Tech-​​Savvy Mentors Help Youth Create Video Games

May 20, 2013

What do the Pythagorean the­orem and car­toon char­ac­ters like Casper the Friendly Ghost and Stewie from Family Guy have in common? They were both used this spring semester to help teach local youth how to create video games, with the assis­tance from stu­dent vol­un­teers studying com­puter sci­ence and busi­ness at Northeastern.

The ini­tia­tive revolves around Boot­strap, a free cur­riculum that since 2005 has been used to teach stu­dents nationwide—primarily ages 12–16—to pro­gram their own video games using alge­braic and geo­metric con­cepts. The mis­sion is to build excite­ment and con­fi­dence around gaming and for stu­dents to apply these skills in fun projects.

Ear­lier this year, the Boot­strap pro­gram received acco­lades after sev­eral news out­lets reported a first grader in Philadel­phia became the youngest person to create a full ver­sion of a mobile video-​​game application—a feat the 7-​​year-​​old achieved using Bootstrap.

North­eastern has been a long­standing sup­porter of Boot­strap. This semester, Boot­strap part­nered with the uni­ver­sity, Tri­pAd­visor, and Cit­izen Schools to bring the cur­riculum to three Mass­a­chu­setts schools: the Edwards Middle School in Charlestown, the Dever-​​McCormack Middle School in Dorch­ester, and the Orchard Gar­dens K-​​8 School in Roxbury.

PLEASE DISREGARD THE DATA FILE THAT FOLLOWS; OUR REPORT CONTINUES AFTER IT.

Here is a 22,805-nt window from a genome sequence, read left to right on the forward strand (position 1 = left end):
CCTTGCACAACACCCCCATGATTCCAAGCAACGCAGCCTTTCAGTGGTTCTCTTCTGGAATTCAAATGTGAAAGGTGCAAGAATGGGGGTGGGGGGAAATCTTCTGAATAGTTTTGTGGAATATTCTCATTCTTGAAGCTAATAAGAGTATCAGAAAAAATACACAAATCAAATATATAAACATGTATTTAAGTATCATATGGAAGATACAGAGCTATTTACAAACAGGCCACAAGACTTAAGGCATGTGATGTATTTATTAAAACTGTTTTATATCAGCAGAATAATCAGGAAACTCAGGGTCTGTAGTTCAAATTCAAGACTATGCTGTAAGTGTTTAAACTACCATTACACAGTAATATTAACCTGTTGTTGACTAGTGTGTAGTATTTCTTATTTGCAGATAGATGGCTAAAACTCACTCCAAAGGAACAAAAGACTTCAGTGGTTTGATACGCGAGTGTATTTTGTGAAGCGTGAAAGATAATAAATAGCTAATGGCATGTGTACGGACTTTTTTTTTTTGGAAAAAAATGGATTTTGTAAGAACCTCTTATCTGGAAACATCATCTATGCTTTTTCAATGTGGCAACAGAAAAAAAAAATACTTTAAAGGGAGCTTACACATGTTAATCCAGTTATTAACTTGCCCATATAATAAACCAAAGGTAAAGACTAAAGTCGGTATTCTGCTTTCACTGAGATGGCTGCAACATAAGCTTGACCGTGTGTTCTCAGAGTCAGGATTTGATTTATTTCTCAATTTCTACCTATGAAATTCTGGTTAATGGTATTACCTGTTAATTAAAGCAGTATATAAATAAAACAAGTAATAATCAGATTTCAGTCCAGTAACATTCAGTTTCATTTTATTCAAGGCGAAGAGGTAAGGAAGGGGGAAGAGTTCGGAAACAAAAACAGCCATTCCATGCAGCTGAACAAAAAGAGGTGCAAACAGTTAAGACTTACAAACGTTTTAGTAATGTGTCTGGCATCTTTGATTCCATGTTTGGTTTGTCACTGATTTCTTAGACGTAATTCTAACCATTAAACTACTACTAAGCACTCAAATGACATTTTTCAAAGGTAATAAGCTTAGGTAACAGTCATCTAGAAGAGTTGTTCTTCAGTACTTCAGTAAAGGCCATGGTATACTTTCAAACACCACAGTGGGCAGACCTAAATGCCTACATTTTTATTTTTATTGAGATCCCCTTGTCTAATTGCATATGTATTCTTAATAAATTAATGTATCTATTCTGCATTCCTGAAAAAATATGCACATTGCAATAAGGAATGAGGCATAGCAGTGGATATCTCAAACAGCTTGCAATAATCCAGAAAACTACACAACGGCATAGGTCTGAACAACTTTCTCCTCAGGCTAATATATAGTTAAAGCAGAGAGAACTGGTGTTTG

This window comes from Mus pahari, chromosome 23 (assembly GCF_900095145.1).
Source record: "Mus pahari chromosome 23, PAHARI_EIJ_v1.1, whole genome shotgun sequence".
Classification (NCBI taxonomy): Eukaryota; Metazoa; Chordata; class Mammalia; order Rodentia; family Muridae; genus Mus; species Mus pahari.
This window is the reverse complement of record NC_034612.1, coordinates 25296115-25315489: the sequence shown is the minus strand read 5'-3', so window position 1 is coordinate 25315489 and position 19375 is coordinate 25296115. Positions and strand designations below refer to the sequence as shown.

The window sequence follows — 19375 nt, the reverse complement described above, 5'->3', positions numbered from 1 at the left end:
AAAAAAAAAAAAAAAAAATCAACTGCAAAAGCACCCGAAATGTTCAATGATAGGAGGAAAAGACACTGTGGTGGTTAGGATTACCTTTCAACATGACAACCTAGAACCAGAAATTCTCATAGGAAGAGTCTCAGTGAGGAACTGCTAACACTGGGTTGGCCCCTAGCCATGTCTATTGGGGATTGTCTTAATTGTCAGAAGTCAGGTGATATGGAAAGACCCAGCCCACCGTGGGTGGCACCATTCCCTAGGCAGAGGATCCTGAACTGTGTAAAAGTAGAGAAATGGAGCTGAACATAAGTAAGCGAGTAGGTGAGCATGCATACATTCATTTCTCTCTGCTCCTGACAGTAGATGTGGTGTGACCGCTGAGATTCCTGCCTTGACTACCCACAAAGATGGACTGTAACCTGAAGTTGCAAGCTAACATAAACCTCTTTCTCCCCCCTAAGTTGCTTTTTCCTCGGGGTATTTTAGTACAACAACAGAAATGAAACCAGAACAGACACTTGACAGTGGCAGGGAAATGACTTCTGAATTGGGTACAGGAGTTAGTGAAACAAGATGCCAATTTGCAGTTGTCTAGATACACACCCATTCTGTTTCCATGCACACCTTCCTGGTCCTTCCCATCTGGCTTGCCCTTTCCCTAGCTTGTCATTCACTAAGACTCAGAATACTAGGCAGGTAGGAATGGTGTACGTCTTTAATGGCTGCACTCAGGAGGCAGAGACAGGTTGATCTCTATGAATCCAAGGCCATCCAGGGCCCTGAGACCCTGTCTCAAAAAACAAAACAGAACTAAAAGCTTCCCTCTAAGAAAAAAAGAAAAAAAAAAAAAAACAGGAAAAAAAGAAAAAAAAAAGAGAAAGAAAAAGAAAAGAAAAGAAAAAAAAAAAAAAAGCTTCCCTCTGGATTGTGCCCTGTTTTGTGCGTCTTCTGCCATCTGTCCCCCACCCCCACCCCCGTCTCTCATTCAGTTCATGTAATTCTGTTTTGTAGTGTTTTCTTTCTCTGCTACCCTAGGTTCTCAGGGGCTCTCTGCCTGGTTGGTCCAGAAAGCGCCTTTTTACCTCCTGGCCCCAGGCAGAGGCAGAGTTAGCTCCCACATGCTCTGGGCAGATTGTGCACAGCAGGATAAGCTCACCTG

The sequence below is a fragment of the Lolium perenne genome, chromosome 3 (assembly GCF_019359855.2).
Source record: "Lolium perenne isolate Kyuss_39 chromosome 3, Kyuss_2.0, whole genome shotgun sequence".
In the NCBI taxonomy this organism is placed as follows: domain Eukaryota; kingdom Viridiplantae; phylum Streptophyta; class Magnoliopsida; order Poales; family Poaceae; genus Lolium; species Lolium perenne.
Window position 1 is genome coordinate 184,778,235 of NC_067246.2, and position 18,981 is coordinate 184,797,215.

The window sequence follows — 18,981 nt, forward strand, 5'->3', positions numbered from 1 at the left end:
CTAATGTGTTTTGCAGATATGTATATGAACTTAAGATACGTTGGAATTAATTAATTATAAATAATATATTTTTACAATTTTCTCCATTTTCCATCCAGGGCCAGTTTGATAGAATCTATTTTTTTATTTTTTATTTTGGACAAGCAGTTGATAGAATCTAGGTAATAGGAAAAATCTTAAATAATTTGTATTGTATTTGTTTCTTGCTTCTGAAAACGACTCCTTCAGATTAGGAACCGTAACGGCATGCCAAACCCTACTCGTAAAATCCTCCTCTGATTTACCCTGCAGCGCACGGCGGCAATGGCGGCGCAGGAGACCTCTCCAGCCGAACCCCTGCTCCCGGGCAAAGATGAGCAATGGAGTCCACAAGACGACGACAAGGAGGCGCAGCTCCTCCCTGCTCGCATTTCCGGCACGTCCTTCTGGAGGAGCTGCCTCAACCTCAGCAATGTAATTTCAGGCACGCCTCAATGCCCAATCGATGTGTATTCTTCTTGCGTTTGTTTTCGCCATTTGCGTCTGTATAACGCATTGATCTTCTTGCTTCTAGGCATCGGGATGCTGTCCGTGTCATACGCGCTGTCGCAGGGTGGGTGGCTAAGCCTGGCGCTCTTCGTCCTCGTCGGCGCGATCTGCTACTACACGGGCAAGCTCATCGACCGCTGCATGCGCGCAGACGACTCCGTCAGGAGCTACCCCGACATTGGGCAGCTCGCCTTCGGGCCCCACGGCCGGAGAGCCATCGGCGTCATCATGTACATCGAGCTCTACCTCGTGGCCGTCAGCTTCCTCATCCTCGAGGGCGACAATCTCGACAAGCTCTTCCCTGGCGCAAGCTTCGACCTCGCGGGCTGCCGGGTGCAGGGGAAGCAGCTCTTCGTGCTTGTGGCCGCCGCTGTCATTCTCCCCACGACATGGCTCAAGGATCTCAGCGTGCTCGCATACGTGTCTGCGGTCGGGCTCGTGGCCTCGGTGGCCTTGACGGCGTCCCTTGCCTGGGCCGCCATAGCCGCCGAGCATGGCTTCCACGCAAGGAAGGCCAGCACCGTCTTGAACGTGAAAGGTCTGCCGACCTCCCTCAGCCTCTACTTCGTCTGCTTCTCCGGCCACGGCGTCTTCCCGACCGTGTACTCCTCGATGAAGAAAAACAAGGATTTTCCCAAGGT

On May 13, the uni­ver­sity hosted an expo in the Curry Stu­dent Center for 12 of the middle-​​school stu­dents to show­case their projects, who wore black t-​​shirts with the words, “I pro­gram my own video games.”

This semester marked the fourth time Tyler Rosini, a com­puter sci­ence and finance com­bined major, has vol­un­teered to teach through the pro­gram. “I like the idea of giving back to kids,” said Rosini, who recalled being inspired to par­tic­i­pate when Boot­strap cre­ator Emmanuel Schanzer pitched the oppor­tu­nity during one of Rosini’s first-​​year classes.

The premise of the com­puter games on dis­play is simple: The user con­trols a car­toon char­acter on the screen, and the char­acter racks up points by cap­turing a target that con­tin­u­ally moves across the screen. At the same time, the char­acter must avoid coming into con­tact with a sep­a­rate moving target, a vil­lain of sorts.

Rosini and fourth-​​year stu­dent Joe O’Neil, a com­puter sci­ence and accounting com­bined major, have vol­un­teered once a week this semester in the Edwards School. The lessons started with teaching simple con­cepts about writing code and pro­gram­ming. Over a 10-​​week span, Rosini and O’Neil added new ele­ments to their lessons, from cre­ating the char­ac­ters on screen to allowing them to move in dif­ferent directions.

After his first semester vol­un­teering, O’Neil embraced reversing his role in the class­room from stu­dent to teacher. “I was impressed with how quickly some of the kids picked up these chal­lenging con­cepts,” he said.